The resurrection of this rather tired symbol of national unity – the British baddie – recalls an army for whom many African Americans and Native Americans opted to fight for, sensing that their freedom would not be served by the Americans. It also recalls the anti-government roots of much US ideology, which began, after all, in a revolt against British taxation. The British Empire was responsible for oppression and atrocities the world over, but Anglo-American settlers started out as part of the same bloody settler-colonial project which they continued with zeal after Independence. That is not to say that the Declaration of Independence did not encompass a truly radical vision of equality and nationhood that far surpassed anything imagined in the Old World. But that vision was and remains an unrealized dream. The American claim to have been tyrannized by the British is consequently a rather strained appropriation of innocence. Despite this, Honoré’s talk turned out to represent the most radical challenge to the status quo articulated at this meeting, precisely because it called on the need for government legislation to regulate capital.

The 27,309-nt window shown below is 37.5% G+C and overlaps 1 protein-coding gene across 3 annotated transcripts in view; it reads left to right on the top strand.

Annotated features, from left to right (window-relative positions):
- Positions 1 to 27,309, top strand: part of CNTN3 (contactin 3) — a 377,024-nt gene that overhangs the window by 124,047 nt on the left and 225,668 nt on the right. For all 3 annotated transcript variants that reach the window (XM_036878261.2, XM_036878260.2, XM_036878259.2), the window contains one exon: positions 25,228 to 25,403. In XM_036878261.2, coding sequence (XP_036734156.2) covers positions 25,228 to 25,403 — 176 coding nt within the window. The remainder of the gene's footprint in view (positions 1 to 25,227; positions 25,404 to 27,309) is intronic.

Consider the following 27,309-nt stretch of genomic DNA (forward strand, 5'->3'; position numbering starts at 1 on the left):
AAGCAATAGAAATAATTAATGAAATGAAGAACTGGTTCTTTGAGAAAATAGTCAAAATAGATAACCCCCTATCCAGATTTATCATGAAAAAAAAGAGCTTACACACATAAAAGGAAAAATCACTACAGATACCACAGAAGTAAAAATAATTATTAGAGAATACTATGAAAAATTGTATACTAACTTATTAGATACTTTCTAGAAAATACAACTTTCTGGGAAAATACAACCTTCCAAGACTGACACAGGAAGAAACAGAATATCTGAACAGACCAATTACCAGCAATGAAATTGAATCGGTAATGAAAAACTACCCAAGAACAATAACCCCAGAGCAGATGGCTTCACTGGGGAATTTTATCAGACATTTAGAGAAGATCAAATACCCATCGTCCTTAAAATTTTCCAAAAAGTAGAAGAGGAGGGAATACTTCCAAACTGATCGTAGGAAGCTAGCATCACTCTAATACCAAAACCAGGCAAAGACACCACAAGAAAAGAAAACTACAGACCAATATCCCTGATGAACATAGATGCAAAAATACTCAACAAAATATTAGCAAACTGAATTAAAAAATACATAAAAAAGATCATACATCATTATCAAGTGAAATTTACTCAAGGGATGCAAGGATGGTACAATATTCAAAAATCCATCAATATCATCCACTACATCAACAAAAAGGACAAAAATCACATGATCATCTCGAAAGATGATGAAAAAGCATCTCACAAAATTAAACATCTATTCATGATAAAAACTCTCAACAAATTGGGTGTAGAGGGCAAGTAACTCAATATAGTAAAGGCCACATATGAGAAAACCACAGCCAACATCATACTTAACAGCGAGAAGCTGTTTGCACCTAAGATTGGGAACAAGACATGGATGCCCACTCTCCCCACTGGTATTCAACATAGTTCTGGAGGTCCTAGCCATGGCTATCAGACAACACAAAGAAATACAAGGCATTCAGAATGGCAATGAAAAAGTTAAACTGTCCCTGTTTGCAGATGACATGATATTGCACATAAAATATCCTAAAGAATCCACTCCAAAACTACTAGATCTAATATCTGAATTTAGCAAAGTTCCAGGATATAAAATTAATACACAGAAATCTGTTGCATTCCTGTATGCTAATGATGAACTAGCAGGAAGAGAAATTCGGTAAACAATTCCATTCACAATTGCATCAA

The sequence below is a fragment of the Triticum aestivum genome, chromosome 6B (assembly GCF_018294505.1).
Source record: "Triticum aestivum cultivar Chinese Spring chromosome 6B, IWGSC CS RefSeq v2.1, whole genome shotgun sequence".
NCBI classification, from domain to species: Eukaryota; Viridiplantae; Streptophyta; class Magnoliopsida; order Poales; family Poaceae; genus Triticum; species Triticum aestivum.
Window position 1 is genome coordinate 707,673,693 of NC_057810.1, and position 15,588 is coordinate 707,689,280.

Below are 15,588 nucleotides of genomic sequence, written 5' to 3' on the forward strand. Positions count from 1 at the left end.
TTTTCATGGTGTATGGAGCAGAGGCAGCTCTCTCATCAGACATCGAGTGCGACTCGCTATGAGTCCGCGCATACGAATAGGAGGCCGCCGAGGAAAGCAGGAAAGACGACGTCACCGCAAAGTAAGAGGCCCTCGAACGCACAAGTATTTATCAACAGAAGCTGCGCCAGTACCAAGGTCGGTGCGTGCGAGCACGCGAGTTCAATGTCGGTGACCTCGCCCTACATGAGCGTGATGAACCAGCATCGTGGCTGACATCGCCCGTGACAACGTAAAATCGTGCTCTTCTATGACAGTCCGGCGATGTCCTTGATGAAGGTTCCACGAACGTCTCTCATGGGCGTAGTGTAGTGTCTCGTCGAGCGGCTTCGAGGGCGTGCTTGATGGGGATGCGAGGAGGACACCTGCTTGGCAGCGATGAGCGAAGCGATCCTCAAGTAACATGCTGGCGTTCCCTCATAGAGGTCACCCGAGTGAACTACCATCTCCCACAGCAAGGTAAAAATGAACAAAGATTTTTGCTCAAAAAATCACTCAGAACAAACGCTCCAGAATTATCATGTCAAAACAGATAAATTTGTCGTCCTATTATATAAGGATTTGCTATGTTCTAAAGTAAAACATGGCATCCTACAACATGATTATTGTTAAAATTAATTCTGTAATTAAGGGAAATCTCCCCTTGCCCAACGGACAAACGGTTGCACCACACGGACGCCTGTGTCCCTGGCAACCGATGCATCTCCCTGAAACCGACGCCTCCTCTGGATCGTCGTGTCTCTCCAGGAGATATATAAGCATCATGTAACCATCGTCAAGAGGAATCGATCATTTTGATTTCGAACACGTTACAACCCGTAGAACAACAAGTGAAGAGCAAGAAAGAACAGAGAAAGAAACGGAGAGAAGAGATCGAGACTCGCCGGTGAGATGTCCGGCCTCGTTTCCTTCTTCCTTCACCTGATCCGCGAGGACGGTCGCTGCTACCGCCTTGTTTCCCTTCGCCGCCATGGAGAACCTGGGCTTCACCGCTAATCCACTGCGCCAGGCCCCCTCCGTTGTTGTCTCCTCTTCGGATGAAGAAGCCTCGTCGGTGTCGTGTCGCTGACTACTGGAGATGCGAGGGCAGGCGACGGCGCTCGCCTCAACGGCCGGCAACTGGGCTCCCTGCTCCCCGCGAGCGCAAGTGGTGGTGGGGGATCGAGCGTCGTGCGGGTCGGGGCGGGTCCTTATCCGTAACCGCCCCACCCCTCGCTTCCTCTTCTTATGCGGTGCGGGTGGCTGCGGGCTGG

Honoré’s central message concerned the need for environmental justice in the face of flagrant and criminal corporate irresponsibility, primarily on the part of Louisiana oil and gas industries. These industries, according to Honoré, are responsible not only for the depletion of the Louisiana wetlands, which have historically formed a natural barrier against hurricanes, but have also poisoned the air and the water and shown little regard for safety standards. The term ‘climate change’ was conspicuously absent from Honoré’s narrative, and he repeatedly affirmed his (‘foolish’ – did I hear right?) liking for the gas in his tank that runs his car and the oil needed to run his truck. He just ‘wants it to be safe!’ For Honoré this is a simple matter, requiring industry regulation rather than any drastic changes in consumer behaviour to mitigate the more devastating effects of climate change. But his suggestion that elected officials should not be allowed to take money from these industries seemed to hit at the heart of the corruption of American democracy.